At first I was getting laughed off the docks. What self-respecting fisherman would want to grow sea vegetables? But over time, many have come around to the idea. They see their catches declining, chasing fewer and fewer fish further out to sea, and they realise it’s time to shift. We have, for example, an 11th generation fisherman going through the GreenWave training program. We also have requests to start farms in every coastal state in North America and over 25 countries around the world.
What impact have you already observed on the local communities where you started to implement your project?
We have helped start 15 new farms in New England and we built a hatchery and seafood hub in a local, low income neighbourhood, which created high paying jobs. We’ve seen multiple new startups spring up to buy kelp from our farmers. Our system is designed to be inexpensive to build, which allows for replicability, so you don’t have to be a major company or take out large loans to start an ocean farm.
How is the seaweed you produce contributing to “cleaning” the ocean?
It’s quite a simple process. Seaweeds soak up carbon and excess nutrients for the water column as they grow. When the seaweed is removed from the water at harvest, so are the excess nutrients.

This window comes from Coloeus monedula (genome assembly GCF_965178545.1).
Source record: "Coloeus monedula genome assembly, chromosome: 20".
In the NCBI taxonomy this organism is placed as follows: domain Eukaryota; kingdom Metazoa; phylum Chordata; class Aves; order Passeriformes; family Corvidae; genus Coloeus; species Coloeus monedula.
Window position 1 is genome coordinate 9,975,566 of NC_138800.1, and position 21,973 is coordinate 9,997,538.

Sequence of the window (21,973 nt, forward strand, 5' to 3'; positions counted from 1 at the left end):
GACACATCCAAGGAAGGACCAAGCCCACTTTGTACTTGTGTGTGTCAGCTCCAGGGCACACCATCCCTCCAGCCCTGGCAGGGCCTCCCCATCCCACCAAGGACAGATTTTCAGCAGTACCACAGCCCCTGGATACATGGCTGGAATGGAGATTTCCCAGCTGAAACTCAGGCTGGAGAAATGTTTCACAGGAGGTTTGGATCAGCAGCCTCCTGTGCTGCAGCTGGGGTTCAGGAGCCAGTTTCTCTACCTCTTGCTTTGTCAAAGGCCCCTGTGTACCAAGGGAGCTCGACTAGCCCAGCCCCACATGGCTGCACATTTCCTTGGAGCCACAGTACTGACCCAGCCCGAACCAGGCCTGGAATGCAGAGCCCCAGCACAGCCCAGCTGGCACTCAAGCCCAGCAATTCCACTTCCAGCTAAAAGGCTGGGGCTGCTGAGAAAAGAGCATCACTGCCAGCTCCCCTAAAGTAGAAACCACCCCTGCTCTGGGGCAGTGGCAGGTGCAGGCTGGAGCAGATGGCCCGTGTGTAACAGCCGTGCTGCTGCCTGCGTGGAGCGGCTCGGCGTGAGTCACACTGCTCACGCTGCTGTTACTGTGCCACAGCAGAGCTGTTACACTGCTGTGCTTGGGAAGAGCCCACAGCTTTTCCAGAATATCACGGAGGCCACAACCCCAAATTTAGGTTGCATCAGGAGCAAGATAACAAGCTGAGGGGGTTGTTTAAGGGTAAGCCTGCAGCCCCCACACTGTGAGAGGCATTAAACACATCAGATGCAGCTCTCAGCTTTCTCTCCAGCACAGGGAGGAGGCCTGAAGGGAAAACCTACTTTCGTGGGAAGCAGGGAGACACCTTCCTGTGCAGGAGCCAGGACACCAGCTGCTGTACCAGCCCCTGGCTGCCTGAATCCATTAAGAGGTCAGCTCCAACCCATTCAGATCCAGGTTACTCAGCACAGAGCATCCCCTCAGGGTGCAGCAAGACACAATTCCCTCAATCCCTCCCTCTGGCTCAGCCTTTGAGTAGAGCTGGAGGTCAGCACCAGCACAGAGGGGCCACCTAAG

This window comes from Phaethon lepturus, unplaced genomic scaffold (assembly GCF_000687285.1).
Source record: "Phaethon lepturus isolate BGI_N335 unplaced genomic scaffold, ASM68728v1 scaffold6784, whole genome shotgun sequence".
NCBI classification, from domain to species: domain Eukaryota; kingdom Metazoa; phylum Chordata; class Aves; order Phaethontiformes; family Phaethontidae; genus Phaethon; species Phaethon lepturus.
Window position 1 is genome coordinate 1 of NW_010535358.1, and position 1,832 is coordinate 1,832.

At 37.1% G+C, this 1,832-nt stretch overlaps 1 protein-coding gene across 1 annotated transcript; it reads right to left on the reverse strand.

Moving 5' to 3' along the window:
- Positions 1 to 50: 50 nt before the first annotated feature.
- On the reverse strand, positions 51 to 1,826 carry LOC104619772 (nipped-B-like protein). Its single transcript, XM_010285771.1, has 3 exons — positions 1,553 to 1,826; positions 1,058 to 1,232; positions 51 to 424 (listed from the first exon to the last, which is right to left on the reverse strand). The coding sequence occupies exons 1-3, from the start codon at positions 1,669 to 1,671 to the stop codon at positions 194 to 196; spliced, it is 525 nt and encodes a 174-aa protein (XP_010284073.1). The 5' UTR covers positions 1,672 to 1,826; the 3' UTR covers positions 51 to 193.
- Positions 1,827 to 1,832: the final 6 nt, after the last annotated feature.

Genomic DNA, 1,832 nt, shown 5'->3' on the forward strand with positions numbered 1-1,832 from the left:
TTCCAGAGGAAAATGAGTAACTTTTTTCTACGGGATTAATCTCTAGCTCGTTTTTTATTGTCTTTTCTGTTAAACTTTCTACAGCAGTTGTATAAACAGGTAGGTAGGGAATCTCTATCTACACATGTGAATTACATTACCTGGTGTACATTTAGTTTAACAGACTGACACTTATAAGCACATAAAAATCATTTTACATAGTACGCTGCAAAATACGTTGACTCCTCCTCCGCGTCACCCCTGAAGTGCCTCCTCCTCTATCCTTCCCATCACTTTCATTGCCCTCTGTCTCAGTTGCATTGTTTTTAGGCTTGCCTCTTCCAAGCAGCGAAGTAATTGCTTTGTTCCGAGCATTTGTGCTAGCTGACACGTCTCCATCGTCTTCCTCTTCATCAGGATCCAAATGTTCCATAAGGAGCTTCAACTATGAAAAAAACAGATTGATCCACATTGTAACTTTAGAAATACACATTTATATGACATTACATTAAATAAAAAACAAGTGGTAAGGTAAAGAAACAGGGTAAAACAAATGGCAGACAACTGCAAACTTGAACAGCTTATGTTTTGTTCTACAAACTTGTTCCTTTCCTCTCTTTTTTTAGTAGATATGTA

Another way to use seaweed is to make biofuel, can you develop this idea?
In terms of avoided emissions from fossil fuels, seaweed biofuel reduction has the potential CO2 mitigation capacity of about 1,500 tons of CO2 per square kilometre per year.
We are part of a research team that was just awarded a large grant to develop the tools and technology needed to advance the use of seaweed as biofuel. The US Department of Energy projects that 10% of our fuel needed within the transportation sector could be met with 200 million dry metric tons of kelps (browns) and 300 million dry metric ton of reds (tropical) seaweeds, which could be grown on an ocean surface area totalling less than 5% of temperate waters in the US Exclusive Economic Zone.
Can we imagine this method being used along the coast of Africa in the near future?
There are over 10,000 edible sea plants and several hundreds of species. People are already farming in Chile, Brazil, Indonesia, and there are plans to begin in South Africa. We absolutely expect it to continue spreading from there.
What is the main challenge that you had to face while building GreenWave?
Permitting is always a challenge, but stakeholder engagement has proven to be incredibly important when permitting in a new location.
What insights would you like to give our readers?
1. Join the movement of solutions. This is a scary time, due to climate change, but you have the chance to join a movement of people around the world hard at work addressing this threat.
2. Scale through small scale replication. We’re focused on building networks of small, individually owned farms, not one massive farm.
3. Climate change could be the largest job creator since World War II, creating potentially up to 50 million new jobs. This is our chance to address inequality, food justice, public health, and sustainability all in one movement.
This article is also available to view on our Medium page.